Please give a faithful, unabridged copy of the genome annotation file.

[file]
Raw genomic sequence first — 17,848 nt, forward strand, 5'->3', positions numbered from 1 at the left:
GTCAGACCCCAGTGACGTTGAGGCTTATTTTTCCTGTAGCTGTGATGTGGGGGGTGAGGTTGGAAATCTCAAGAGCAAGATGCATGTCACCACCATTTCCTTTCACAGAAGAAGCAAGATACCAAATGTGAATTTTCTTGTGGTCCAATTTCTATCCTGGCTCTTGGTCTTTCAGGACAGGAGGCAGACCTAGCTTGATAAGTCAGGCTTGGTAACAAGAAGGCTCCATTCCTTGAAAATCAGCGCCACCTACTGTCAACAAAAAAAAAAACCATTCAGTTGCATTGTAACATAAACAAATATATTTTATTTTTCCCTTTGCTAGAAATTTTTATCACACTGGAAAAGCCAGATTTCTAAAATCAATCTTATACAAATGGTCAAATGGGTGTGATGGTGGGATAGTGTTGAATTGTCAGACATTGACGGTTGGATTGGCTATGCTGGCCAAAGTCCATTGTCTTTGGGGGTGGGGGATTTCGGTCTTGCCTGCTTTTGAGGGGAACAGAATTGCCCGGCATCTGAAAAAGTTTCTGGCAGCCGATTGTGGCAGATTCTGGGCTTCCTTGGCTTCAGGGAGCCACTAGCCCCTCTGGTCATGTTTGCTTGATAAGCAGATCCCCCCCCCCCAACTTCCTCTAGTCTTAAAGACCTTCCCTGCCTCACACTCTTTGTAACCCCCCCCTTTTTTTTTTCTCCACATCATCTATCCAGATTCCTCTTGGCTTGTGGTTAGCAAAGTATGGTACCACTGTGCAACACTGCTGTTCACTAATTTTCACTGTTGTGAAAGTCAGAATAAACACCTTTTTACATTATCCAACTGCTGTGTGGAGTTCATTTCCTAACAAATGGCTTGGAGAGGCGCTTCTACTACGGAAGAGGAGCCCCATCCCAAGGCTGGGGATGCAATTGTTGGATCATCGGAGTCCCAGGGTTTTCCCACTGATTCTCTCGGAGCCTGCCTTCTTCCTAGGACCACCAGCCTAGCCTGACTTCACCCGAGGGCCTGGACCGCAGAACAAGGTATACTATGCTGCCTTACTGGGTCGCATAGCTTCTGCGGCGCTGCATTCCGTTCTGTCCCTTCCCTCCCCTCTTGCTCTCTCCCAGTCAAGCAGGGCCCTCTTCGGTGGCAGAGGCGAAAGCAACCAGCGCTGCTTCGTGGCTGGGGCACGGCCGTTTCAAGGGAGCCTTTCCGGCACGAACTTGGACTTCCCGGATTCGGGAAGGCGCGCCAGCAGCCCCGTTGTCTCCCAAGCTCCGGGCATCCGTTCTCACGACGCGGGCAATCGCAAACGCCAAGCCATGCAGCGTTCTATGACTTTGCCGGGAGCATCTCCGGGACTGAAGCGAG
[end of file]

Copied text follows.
Raw genomic sequence first — 17,848 nt, forward strand, 5'->3', positions numbered from 1 at the left:
GTCAGACCCCAGTGACGTTGAGGCTTATTTTTCCTGTAGCTGTGATGTGGGGGGTGAGGTTGGAAATCTCAAGAGCAAGATGCATGTCACCACCATTTCCTTTCACAGAAGAAGCAAGATACCAAATGTGAATTTTCTTGTGGTCCAATTTCTATCCTGGCTCTTGGTCTTTCAGGACAGGAGGCAGACCTAGCTTGATAAGTCAGGCTTGGTAACAAGAAGGCTCCATTCCTTGAAAATCAGCGCCACCTACTGTCAACAAAAAAAAAAACCATTCAGTTGCATTGTAACATAAACAAATATATTTTATTTTTCCCTTTGCTAGAAATTTTTATCACACTGGAAAAGCCAGATTTCTAAAATCAATCTTATACAAATGGTCAAATGGGTGTGATGGTGGGATAGTGTTGAATTGTCAGACATTGACGGTTGGATTGGCTATGCTGGCCAAAGTCCATTGTCTTTGGGGGTGGGGGATTTCGGTCTTGCCTGCTTTTGAGGGGAACAGAATTGCCCGGCATCTGAAAAAGTTTCTGGCAGCCGATTGTGGCAGATTCTGGGCTTCCTTGGCTTCAGGGAGCCACTAGCCCCTCTGGTCATGTTTGCTTGATAAGCAGATCCCCCCCCCCCAACTTCCTCTAGTCTTAAAGACCTTCCCTGCCTCACACTCTTTGTAACCCCCCCCTTTTTTTTTTCTCCACATCATCTATCCAGATTCCTCTTGGCTTGTGGTTAGCAAAGTATGGTACCACTGTGCAACACTGCTGTTCACTAATTTTCACTGTTGTGAAAGTCAGAATAAACACCTTTTTACATTATCCAACTGCTGTGTGGAGTTCATTTCCTAACAAATGGCTTGGAGAGGCGCTTCTACTACGGAAGAGGAGCCCCATCCCAAGGCTGGGGATGCAATTGTTGGATCATCGGAGTCCCAGGGTTTTCCCACTGATTCTCTCGGAGCCTGCCTTCTTCCTAGGACCACCAGCCTAGCCTGACTTCACCCGAGGGCCTGGACCGCAGAACAAGGTATACTATGCTGCCTTACTGGGTCGCATAGCTTCTGCGGCGCTGCATTCCGTTCTGTCCCTTCCCTCCCCTCTTGCTCTCTCCCAGTCAAGCAGGGCCCTCTTCGGTGGCAGAGGCGAAAGCAACCAGCGCTGCTTCGTGGCTGGGGCACGGCCGTTTCAAGGGAGCCTTTCCGGCACGAACTTGGACTTCCCGGATTCGGGAAGGCGCGCCAGCAGCCCCGTTGTCTCCCAAGCTCCGGGCATCCGTTCTCACGACGCGGGCAATCGCAAACGCCAAGCCATGCAGCGTTCTATGACTTTGCCGGGAGCATCTCCGGGACTGAAGCGAG